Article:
Sderot traders set up shop in TA

The two-day market attracted more than 8,000 Tel Aviv residents.

By
March 11, 2008 10:20
2 minute read.
Sderot traders set up shop in TA

love Sderot 88 224. (photo credit: Yaakov Lappin)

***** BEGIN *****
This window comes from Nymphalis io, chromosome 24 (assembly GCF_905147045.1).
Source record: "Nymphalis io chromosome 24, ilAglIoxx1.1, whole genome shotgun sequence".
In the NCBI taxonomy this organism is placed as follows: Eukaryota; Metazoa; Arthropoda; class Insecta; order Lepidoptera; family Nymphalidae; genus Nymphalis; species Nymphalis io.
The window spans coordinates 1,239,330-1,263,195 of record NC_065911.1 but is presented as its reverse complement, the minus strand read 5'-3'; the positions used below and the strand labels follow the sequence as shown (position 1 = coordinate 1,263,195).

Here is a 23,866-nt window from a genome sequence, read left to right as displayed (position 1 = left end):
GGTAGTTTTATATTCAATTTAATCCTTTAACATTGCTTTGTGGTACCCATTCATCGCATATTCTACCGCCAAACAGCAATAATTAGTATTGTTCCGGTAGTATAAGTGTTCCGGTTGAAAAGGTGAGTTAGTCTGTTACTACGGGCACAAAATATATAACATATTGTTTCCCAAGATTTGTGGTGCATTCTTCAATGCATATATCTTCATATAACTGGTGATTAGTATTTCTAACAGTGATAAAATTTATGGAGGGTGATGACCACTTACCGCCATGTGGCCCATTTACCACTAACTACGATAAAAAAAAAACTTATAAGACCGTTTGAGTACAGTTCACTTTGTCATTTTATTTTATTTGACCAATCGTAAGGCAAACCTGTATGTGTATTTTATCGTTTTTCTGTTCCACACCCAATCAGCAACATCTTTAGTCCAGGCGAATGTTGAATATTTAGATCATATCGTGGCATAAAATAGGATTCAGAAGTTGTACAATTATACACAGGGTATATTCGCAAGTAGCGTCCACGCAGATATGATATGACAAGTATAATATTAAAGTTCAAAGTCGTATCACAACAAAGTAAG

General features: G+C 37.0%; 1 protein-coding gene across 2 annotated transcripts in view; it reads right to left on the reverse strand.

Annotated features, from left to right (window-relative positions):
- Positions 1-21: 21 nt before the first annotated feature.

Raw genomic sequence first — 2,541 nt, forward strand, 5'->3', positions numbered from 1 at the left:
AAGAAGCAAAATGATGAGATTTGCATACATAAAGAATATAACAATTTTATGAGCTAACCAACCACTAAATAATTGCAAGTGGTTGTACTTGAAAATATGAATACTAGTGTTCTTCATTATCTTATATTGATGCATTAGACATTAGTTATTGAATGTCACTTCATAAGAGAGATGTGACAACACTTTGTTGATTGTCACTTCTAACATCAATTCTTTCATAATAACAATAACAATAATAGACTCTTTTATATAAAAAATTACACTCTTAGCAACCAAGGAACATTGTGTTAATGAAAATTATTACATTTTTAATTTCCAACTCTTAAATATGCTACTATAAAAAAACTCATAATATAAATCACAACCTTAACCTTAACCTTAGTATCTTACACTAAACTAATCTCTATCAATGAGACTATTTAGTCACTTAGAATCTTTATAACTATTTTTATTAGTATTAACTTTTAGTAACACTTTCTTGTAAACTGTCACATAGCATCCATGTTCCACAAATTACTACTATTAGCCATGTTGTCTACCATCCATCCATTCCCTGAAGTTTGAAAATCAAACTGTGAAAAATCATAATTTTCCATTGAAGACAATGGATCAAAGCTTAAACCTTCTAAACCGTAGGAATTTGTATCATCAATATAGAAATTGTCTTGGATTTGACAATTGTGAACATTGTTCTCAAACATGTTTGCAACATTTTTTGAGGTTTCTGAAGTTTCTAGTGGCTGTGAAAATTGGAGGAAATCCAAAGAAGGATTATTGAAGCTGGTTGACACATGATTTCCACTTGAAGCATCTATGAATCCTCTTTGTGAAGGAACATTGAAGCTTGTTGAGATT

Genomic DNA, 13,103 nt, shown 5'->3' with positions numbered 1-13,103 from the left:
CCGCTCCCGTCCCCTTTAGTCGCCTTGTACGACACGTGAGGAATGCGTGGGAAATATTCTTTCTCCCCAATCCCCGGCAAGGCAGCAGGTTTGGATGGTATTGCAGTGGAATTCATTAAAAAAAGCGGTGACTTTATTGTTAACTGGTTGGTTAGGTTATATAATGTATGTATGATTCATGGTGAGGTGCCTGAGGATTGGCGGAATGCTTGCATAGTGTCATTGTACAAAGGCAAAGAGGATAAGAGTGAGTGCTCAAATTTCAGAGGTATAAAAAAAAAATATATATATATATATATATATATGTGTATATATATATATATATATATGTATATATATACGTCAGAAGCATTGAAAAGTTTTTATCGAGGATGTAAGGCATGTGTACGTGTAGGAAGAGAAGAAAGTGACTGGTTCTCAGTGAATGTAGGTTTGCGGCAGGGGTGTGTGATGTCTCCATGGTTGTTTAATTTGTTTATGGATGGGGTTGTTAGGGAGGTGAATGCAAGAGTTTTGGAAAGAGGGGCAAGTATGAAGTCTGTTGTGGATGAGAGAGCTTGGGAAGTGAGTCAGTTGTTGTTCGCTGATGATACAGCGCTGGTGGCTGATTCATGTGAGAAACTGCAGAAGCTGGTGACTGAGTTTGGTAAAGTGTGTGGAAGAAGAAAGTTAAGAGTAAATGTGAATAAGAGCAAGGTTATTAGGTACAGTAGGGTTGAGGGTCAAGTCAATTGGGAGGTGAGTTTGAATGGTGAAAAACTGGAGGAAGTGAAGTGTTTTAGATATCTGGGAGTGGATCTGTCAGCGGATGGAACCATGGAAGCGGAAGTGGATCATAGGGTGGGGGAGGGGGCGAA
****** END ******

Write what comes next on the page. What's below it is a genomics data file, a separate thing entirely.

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Hundreds of small-business owners and traders from Sderot and other Gaza Strip periphery communities took advantage of an invitation by the Tel Aviv Municipality to set up stalls in the city's port area on Monday. The two-day market, held under the banner "Open your heart to traders and artists from Sderot," attracted more than 8,000 Tel Aviv residents, the event's organizers said. "They deserve this," said Issac Ze'ev, owner of the Hanger 11 complex in which the fair was held. Ze'ev provided his structure to the traders free of charge, enabling the two-day market to have a venue. "This isn't an extraordinary act," the media shy property owner said. "We have an obligation to everyone in this country." Oded Habara, manager of the Tel Aviv Municipality's Community and Youth Department, said Mayor Ron Huldai had launched a wide-ranging project aimed at giving Sderot's residents the feeling "that Tel Aviv is their second home." "Two years ago, we did this for residents of the North during the Lebanon war," he said. "This is based on the same idea. The traders take home all of the profit, and don't pay a single shekel to the city." Danny Dan, chairman of Sderot's Small Business Association, said the market had proven that "Tel Aviv isn't a bubble." "We don't expect that a two-day event will solve our economic problems," he said. "But every shekel we earn here is critical. "I thank the people of Tel Aviv who came here and bought our goods. Just by coming, they have provided us with support and given us a feeling that we're not alone. All that talk of Tel Aviv being a bubble is untrue, as we now know." The colorful market had a wide range of goods for sale, including jewelry, candles, cloths and electronics, and even featured a mobile hair salon. Yogev Trabelsy and Daniel Gadon, two young entrepreneurs from Sderot, manned a stall from which they sold "I love Sderot" T-shirts. They said they were happy about the large quantities of goods they managed to sell over the past couple of days, but the event would ultimately fail to bring Sderot into the limelight in central Israel. "People here want to help," Trabelsy said, adding that he "saw much sympathy here. But this won't put Sderot in the center of things." "Tel Aviv is here and Sderot is there. Nothing can change that," Gadon said. Miri Sarid, a Tel Aviv resident who came to shop at the market, said the experience "warmed my heart. I had tears I my eyes. The residents thanked us from the bottom of their hearts." But, she added, "the event also reinforces my problem with the government, which must stop relying on the goodwill of others." "The people of central Israel care about Sderot," Sarid said, "but this won't bring a solution or give them security." "Two sweaters for a hundred shekels!" stall owner Aharon Hugi called out to shoppers. "This is your last chance. Today we have to go back to Sderot where we're still being butchered." "This is like being abroad," he said. "It's a shame we have to go back to our reality." Meanwhile, Sderot's businesses received another helping hand from the Israel Advertisements Company, which has invited shoppers in Sderot to send their receipts to the company, which will hold a raffle aimed at boosting business in the town. The raffle, which is also open to Sderot locals, includes weekend hotel getaways and gift coupons as prizes. In recent months, residents of central Israel have arrived in Sderot every Friday to do their shopping in an effort to help the local economy.

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